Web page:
Chinese surgeons constructed a replacement nose on a patient's forehead to replace his own that was injured. It will eventually be moved to the center of the man's face. This may look unusual but it surprisingly is fairly common practice. "The forehead is a traditional place to get extra tissue from to rebuild a nose," says Shehan Hettiaratchy, Chief of Plastic and Reconstructive Surgery at the Imperial College Healthcare NHS, who the BBC quoted as an expert on the matter. "The skin from there is a good match for nose skin. Most importantly, the forehead skin can be moved to the nose and keep its blood supply, which is essential otherwise the skin would die." This reminds me of body artist Stelarc's ear on his arm.
A few years ago, Harriet Hall googled "The One True Cause of all disease", just to see what the Internet would come up with. She counted 67 One True Causes before she got bored (52 of them made it into the handy chart above).
Besides making for an amusing anecdote, this little exercise also helps illustrate why there's a problem with ideologically driven medical treatments — the sort that comes from people who are pushing a lifestyle or a philosophy along with ostensible healthcare. It's both intriguing and convenient to think that, if we just open the right secret door, we can find the thing that's actually causing all our problems. The truth, unfortunately, seems to be that our bodies and the world they inhabit are complicated and messy and that lots of of things can lead to disease (doctors typically learn to divide these things into nine different categories, Hall says). In fact, a disease we think of as a single entity can have its roots in more than one thing. All of this is pretty obvious but it's the kind of obvious that's worth rubbing our noses in on occasion. If somebody tells you that everything from obesity to bipolar disorder to allergies to cancer all stem from the same root and can be treated or prevented with the exact same treatment, there's probably good reason to question what they're telling you.
Yesterday was the 50th anniversary of the bombing of the 16th Street Baptist Church, a major event in the history of civil rights in the United States. Members of the Ku Klux Klan planted a box of dynamite at the church, which was a major organizing center for the black community and civil rights protests. The resulting explosion killed four girls — Addie Mae Collins, Cynthia Wesley, Carole Robertson, and Denise McNair.
That part of the story is pretty well-known. What isn't well known is the fact that one of those girls, Addie Mae Collins, may well have been a victim of racism after her death, thanks to a longstanding tradition where white medical schools raided black cemeteries for dissection cadavers. I happened to stumble across this story last week, while reading Harriet Washington's book, Medical Apartheid. The tale, and how it connects to racism both historical and modern, haunted me all day yesterday.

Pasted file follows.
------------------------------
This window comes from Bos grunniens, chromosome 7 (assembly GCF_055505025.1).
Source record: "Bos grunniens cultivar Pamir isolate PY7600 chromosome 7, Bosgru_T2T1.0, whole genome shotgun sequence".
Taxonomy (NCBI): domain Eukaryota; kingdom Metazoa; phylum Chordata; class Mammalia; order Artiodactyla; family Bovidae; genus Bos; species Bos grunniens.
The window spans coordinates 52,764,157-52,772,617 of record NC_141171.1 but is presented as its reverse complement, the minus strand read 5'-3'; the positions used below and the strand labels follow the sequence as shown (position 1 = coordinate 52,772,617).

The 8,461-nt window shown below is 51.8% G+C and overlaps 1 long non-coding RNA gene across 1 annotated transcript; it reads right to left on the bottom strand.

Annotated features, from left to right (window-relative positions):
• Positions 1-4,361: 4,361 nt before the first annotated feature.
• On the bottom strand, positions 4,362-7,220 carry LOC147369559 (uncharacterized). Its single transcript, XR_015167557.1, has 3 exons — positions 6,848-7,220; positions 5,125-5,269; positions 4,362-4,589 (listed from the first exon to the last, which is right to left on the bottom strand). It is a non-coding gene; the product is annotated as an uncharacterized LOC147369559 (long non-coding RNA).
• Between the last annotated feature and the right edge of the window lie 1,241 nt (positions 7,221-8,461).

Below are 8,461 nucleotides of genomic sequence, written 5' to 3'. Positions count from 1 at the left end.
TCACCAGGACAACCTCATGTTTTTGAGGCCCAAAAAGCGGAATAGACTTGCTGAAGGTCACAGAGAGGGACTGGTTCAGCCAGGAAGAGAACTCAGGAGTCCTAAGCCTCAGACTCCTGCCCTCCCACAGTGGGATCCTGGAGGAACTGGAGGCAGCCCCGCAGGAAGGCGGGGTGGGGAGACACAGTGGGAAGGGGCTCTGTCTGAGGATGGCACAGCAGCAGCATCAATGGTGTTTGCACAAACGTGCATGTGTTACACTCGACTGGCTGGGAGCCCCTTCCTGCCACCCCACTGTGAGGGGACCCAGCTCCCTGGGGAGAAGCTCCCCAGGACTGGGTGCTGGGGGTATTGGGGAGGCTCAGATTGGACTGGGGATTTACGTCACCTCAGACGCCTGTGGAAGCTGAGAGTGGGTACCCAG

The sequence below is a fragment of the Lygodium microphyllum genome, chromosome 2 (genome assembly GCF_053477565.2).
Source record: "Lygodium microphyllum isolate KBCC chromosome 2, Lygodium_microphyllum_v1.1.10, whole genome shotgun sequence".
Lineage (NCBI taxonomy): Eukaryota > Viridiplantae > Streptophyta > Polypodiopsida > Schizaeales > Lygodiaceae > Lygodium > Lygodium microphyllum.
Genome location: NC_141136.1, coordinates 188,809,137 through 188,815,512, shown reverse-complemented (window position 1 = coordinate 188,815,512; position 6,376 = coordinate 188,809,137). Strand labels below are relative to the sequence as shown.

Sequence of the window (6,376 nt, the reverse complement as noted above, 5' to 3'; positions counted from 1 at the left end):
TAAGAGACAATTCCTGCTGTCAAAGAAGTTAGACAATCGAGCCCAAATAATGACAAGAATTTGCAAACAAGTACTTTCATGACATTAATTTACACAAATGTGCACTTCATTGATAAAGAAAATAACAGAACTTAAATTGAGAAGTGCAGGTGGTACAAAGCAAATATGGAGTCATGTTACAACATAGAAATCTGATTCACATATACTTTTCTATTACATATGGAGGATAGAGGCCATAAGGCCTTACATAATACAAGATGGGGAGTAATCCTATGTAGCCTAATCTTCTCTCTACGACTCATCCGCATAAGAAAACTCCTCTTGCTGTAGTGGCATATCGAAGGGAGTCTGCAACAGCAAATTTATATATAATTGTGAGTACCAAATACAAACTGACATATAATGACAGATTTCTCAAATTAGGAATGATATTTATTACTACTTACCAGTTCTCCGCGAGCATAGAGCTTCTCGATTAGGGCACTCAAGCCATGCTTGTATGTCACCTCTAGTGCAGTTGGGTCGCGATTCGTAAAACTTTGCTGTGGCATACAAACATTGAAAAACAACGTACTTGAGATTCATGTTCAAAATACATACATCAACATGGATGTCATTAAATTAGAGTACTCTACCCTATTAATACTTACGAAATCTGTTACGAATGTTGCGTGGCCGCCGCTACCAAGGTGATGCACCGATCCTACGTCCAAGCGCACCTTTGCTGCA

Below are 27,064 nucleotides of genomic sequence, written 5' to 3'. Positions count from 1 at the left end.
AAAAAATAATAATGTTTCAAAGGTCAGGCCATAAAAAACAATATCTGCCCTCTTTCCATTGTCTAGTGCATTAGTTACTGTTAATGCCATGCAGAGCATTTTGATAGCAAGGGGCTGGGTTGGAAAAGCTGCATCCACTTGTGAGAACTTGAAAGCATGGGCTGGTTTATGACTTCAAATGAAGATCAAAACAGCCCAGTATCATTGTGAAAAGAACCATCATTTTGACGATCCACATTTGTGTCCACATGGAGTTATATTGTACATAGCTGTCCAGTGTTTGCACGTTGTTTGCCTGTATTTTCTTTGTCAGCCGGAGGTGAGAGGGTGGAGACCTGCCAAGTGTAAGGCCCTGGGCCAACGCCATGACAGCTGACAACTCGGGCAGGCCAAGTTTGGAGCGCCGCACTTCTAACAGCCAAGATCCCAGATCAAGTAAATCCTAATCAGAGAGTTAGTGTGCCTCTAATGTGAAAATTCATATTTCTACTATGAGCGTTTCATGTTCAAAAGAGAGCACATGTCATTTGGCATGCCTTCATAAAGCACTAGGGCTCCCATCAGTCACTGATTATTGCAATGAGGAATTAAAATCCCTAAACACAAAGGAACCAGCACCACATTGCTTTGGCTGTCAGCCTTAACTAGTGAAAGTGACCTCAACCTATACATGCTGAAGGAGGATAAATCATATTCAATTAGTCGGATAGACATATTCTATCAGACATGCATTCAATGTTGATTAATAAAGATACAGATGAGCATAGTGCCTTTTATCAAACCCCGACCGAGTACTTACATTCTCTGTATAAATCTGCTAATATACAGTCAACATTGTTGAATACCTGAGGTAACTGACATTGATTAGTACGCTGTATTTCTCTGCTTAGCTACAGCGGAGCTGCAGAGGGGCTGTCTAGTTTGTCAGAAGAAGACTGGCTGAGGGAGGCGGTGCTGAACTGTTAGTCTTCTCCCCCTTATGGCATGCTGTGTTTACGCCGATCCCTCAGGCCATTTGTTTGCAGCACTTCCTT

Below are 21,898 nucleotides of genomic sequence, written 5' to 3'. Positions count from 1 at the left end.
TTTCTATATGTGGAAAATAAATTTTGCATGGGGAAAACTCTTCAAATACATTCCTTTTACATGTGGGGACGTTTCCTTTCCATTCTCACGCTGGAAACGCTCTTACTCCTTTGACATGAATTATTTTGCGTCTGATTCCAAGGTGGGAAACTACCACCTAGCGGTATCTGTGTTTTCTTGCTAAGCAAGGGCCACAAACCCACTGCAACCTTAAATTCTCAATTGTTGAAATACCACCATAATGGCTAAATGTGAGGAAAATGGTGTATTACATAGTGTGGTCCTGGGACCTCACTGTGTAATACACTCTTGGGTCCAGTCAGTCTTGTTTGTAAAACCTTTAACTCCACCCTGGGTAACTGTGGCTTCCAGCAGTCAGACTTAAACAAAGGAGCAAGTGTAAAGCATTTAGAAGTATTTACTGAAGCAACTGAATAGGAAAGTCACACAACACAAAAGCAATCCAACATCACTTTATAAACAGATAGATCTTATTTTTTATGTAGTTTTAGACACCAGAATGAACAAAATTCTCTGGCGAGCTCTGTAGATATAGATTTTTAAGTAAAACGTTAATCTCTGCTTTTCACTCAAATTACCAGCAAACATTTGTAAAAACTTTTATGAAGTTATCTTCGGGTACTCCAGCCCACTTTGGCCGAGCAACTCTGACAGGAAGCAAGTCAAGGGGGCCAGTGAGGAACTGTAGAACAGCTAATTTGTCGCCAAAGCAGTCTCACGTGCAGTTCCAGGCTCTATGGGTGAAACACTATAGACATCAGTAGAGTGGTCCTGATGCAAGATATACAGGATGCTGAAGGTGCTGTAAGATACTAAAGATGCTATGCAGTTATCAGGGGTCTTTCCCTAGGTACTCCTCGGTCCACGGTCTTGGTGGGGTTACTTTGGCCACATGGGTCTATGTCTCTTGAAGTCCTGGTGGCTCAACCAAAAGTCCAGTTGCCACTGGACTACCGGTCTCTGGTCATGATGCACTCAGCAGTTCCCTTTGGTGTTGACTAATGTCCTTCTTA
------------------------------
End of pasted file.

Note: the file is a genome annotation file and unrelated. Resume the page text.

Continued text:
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These are the ancient Egyptian hieroglyphs that are thought to refer to acne. They're part of a nifty piece by Hilda Bastian that looks at the history of our understanding about zits — where people thought they came from before we knew about their relationship to hormones and bacteria. And how some of the myths that originated in that pre-scientific understanding still affect our cultural attitudes about acne and the way anti-acne products are marketed to us today.
A Chinese woman reportedly suffered a snake bite when the reptile jumped from her wine bottle and struck her hand. Apparently, the woman from Shuangcheng, Heilongjiang Province had been drinking pickled snake wine to treat her rheumatism, but this particular snake was still living. Snake wine is a common curative in traditional Chinese medicine. (Global Times)
Don't listen to Mom (or observational data): Breakfast isn't necessarily the most important meal of the day
Slate is doing a series of articles on life expectancy in the United States, both how it's changed and why. It kicks off with a piece that gives a broad overview of the medical and public health factors involved in our increased longevity — from clean water and the germ theory of disease, to generally increased wealth and nutrition, to vaccination. But author Laura Helmuth also offers up a morbidly fun challenge, asking you to think about how many times you might have already died had you been born before all these revolutionary changes happened.
It’s a fun conversation starter: Why are you not dead yet? It turns out almost everybody has a story, but we rarely hear them; life-saving treatments have become routine. I asked around, and here is a small sample of what would have killed my friends and acquaintances:
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